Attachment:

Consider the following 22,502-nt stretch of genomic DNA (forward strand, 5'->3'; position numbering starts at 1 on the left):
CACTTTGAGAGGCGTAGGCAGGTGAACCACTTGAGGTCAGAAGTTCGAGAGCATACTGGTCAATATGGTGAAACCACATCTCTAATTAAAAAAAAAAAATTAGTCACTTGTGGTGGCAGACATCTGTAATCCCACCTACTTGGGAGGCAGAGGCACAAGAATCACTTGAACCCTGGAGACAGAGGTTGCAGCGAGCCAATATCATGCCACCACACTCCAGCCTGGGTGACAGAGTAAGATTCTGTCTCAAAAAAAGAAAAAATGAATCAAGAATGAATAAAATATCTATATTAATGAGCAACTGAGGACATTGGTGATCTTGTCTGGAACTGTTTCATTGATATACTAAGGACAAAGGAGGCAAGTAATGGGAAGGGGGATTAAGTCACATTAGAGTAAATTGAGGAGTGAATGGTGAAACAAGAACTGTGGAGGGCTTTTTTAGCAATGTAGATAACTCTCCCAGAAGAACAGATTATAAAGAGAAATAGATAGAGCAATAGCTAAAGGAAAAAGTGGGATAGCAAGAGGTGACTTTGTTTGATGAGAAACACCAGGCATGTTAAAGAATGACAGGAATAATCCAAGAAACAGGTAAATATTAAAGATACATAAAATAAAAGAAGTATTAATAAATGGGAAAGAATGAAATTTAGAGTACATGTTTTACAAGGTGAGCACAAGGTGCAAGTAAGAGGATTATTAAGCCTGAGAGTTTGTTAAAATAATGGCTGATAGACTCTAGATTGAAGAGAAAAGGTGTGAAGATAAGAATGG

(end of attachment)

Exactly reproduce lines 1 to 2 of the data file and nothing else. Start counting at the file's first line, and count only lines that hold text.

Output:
Consider the following 22,502-nt stretch of genomic DNA (forward strand, 5'->3'; position numbering starts at 1 on the left):
CACTTTGAGAGGCGTAGGCAGGTGAACCACTTGAGGTCAGAAGTTCGAGAGCATACTGGTCAATATGGTGAAACCACATCTCTAATTAAAAAAAAAAAATTAGTCACTTGTGGTGGCAGACATCTGTAATCCCACCTACTTGGGAGGCAGAGGCACAAGAATCACTTGAACCCTGGAGACAGAGGTTGCAGCGAGCCAATATCATGCCACCACACTCCAGCCTGGGTGACAGAGTAAGATTCTGTCTCAAAAAAAGAAAAAATGAATCAAGAATGAATAAAATATCTATATTAATGAGCAACTGAGGACATTGGTGATCTTGTCTGGAACTGTTTCATTGATATACTAAGGACAAAGGAGGCAAGTAATGGGAAGGGGGATTAAGTCACATTAGAGTAAATTGAGGAGTGAATGGTGAAACAAGAACTGTGGAGGGCTTTTTTAGCAATGTAGATAACTCTCCCAGAAGAACAGATTATAAAGAGAAATAGATAGAGCAATAGCTAAAGGAAAAAGTGGGATAGCAAGAGGTGACTTTGTTTGATGAGAAACACCAGGCATGTTAAAGAATGACAGGAATAATCCAAGAAACAGGTAAATATTAAAGATACATAAAATAAAAGAAGTATTAATAAATGGGAAAGAATGAAATTTAGAGTACATGTTTTACAAGGTGAGCACAAGGTGCAAGTAAGAGGATTATTAAGCCTGAGAGTTTGTTAAAATAATGGCTGATAGACTCTAGATTGAAGAGAAAAGGTGTGAAGATAAGAATGG